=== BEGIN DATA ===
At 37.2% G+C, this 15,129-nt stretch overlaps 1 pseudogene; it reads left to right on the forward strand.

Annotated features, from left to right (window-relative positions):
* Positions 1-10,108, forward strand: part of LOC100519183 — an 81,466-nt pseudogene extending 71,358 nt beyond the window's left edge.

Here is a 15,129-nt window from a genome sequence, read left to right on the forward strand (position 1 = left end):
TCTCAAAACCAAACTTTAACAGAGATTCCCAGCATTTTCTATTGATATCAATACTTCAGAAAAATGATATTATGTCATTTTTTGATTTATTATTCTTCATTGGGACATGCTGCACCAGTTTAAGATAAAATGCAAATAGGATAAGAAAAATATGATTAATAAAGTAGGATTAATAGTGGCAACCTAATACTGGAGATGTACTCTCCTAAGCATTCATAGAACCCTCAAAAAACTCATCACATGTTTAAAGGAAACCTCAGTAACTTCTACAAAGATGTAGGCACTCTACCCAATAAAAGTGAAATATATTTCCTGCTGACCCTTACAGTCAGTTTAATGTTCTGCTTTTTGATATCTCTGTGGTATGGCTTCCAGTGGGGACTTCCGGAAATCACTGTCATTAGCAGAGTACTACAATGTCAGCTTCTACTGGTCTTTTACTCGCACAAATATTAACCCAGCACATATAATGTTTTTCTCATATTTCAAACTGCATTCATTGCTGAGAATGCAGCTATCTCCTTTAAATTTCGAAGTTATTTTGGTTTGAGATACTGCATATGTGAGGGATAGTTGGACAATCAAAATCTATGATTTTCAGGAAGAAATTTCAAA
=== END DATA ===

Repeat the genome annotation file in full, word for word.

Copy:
At 37.2% G+C, this 15,129-nt stretch overlaps 1 pseudogene; it reads left to right on the forward strand.

Annotated features, from left to right (window-relative positions):
* Positions 1-10,108, forward strand: part of LOC100519183 — an 81,466-nt pseudogene extending 71,358 nt beyond the window's left edge.

Here is a 15,129-nt window from a genome sequence, read left to right on the forward strand (position 1 = left end):
TCTCAAAACCAAACTTTAACAGAGATTCCCAGCATTTTCTATTGATATCAATACTTCAGAAAAATGATATTATGTCATTTTTTGATTTATTATTCTTCATTGGGACATGCTGCACCAGTTTAAGATAAAATGCAAATAGGATAAGAAAAATATGATTAATAAAGTAGGATTAATAGTGGCAACCTAATACTGGAGATGTACTCTCCTAAGCATTCATAGAACCCTCAAAAAACTCATCACATGTTTAAAGGAAACCTCAGTAACTTCTACAAAGATGTAGGCACTCTACCCAATAAAAGTGAAATATATTTCCTGCTGACCCTTACAGTCAGTTTAATGTTCTGCTTTTTGATATCTCTGTGGTATGGCTTCCAGTGGGGACTTCCGGAAATCACTGTCATTAGCAGAGTACTACAATGTCAGCTTCTACTGGTCTTTTACTCGCACAAATATTAACCCAGCACATATAATGTTTTTCTCATATTTCAAACTGCATTCATTGCTGAGAATGCAGCTATCTCCTTTAAATTTCGAAGTTATTTTGGTTTGAGATACTGCATATGTGAGGGATAGTTGGACAATCAAAATCTATGATTTTCAGGAAGAAATTTCAAA